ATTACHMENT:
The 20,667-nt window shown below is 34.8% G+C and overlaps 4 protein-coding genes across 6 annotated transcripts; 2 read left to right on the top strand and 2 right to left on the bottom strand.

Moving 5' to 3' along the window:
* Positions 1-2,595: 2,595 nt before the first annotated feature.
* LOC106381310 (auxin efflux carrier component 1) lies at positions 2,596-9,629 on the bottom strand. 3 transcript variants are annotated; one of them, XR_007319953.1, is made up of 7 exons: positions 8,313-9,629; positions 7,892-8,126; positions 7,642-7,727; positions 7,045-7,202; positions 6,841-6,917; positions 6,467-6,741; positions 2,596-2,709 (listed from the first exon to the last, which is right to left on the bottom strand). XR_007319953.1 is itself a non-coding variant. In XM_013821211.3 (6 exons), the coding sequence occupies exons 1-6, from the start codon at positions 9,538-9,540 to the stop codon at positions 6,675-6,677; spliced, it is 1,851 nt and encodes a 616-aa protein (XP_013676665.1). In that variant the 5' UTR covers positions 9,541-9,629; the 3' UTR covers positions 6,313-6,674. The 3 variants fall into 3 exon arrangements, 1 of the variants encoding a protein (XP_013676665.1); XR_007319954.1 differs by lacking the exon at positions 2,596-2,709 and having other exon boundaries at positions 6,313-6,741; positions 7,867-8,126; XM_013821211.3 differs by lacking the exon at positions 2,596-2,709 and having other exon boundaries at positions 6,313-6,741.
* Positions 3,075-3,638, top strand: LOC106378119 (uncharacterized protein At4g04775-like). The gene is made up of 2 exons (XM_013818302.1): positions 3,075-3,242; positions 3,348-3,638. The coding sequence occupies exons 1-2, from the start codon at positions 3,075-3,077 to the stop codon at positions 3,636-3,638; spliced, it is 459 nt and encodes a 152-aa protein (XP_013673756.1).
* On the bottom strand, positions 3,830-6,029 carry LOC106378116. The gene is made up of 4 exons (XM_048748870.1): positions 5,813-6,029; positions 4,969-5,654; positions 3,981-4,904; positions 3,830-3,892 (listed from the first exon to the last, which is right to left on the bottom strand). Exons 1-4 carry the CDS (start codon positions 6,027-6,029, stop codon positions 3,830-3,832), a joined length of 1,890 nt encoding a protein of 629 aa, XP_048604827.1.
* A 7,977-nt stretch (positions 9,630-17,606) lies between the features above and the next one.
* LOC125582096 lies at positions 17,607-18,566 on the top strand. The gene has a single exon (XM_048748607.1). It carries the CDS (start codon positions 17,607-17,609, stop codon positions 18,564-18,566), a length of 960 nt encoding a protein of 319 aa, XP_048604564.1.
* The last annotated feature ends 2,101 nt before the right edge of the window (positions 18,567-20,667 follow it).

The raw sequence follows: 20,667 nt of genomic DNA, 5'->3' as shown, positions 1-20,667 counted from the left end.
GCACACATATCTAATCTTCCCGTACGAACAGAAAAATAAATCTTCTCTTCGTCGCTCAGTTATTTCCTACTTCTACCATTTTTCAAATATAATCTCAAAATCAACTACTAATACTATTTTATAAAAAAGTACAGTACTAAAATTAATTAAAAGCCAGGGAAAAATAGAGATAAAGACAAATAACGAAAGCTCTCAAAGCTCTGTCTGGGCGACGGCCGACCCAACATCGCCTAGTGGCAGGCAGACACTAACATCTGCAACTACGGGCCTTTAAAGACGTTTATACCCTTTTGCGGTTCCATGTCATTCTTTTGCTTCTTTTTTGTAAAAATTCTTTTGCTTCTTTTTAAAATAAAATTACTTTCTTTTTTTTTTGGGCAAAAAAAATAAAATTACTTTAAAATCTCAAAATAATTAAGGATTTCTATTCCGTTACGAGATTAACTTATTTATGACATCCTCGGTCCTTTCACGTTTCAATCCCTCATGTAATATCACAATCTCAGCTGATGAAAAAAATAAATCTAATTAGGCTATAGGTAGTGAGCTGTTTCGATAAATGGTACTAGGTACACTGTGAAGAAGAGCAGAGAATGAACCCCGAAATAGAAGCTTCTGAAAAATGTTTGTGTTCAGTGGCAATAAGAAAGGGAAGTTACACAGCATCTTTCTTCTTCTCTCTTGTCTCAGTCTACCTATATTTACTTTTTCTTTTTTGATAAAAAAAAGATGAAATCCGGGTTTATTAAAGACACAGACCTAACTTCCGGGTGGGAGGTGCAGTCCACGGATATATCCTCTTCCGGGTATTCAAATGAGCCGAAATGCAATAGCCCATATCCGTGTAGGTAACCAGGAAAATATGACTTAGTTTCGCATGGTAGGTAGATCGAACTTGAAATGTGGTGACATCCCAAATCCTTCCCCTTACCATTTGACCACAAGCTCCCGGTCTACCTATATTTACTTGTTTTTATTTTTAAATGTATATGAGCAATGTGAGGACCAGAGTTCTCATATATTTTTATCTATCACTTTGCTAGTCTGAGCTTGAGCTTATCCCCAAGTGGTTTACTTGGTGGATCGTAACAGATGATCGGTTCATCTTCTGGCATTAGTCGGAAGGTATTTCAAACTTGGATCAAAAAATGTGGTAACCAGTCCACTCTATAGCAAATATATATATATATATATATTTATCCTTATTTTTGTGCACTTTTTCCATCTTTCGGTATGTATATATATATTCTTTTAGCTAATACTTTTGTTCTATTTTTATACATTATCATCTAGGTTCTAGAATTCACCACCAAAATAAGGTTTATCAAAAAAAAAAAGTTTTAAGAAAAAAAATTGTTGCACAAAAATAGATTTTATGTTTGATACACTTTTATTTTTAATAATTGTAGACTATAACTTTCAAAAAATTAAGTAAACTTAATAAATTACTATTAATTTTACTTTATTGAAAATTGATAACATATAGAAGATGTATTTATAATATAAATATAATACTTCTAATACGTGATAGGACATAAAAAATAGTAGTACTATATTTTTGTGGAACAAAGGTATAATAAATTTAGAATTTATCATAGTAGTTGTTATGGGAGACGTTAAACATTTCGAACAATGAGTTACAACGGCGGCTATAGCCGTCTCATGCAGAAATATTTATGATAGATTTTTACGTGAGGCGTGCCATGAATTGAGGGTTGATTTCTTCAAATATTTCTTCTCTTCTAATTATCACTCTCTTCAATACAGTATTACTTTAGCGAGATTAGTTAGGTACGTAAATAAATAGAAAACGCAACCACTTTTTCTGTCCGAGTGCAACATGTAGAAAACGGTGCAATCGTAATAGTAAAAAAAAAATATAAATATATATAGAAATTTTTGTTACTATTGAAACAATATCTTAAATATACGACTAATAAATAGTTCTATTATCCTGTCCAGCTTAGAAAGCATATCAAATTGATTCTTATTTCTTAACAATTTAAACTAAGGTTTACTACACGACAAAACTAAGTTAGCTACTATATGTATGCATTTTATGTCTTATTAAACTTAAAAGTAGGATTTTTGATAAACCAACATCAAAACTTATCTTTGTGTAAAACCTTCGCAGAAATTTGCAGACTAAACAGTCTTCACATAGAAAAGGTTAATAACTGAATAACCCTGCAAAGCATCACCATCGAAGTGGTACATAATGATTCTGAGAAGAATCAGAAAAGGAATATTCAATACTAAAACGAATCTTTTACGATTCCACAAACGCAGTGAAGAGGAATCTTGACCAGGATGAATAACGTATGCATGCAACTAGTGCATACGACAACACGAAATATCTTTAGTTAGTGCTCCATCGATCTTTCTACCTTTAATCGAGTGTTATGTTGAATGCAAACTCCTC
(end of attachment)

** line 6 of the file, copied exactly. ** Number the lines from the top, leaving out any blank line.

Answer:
* On the bottom strand, positions 3,830-6,029 carry LOC106378116. The gene is made up of 4 exons (XM_048748870.1): positions 5,813-6,029; positions 4,969-5,654; positions 3,981-4,904; positions 3,830-3,892 (listed from the first exon to the last, which is right to left on the bottom strand). Exons 1-4 carry the CDS (start codon positions 6,027-6,029, stop codon positions 3,830-3,832), a joined length of 1,890 nt encoding a protein of 629 aa, XP_048604827.1.